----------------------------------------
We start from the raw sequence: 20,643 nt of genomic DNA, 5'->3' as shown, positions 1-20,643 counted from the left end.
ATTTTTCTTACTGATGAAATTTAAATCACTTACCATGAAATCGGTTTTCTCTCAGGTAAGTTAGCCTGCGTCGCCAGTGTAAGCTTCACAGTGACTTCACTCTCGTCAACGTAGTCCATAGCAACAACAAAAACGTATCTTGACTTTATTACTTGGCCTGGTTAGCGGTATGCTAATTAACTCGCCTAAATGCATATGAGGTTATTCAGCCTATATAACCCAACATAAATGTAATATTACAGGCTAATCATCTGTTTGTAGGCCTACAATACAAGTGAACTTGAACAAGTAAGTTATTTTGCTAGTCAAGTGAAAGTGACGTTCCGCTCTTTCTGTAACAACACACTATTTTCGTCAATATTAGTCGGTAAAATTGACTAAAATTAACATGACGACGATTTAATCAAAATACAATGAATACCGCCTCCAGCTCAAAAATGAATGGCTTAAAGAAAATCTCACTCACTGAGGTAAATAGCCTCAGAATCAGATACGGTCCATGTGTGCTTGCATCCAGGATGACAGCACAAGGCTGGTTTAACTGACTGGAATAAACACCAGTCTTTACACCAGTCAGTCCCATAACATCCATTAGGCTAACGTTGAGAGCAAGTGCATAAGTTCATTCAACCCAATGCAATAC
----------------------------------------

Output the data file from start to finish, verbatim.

We start from the raw sequence: 20,643 nt of genomic DNA, 5'->3' as shown, positions 1-20,643 counted from the left end.
ATTTTTCTTACTGATGAAATTTAAATCACTTACCATGAAATCGGTTTTCTCTCAGGTAAGTTAGCCTGCGTCGCCAGTGTAAGCTTCACAGTGACTTCACTCTCGTCAACGTAGTCCATAGCAACAACAAAAACGTATCTTGACTTTATTACTTGGCCTGGTTAGCGGTATGCTAATTAACTCGCCTAAATGCATATGAGGTTATTCAGCCTATATAACCCAACATAAATGTAATATTACAGGCTAATCATCTGTTTGTAGGCCTACAATACAAGTGAACTTGAACAAGTAAGTTATTTTGCTAGTCAAGTGAAAGTGACGTTCCGCTCTTTCTGTAACAACACACTATTTTCGTCAATATTAGTCGGTAAAATTGACTAAAATTAACATGACGACGATTTAATCAAAATACAATGAATACCGCCTCCAGCTCAAAAATGAATGGCTTAAAGAAAATCTCACTCACTGAGGTAAATAGCCTCAGAATCAGATACGGTCCATGTGTGCTTGCATCCAGGATGACAGCACAAGGCTGGTTTAACTGACTGGAATAAACACCAGTCTTTACACCAGTCAGTCCCATAACATCCATTAGGCTAACGTTGAGAGCAAGTGCATAAGTTCATTCAACCCAATGCAATAC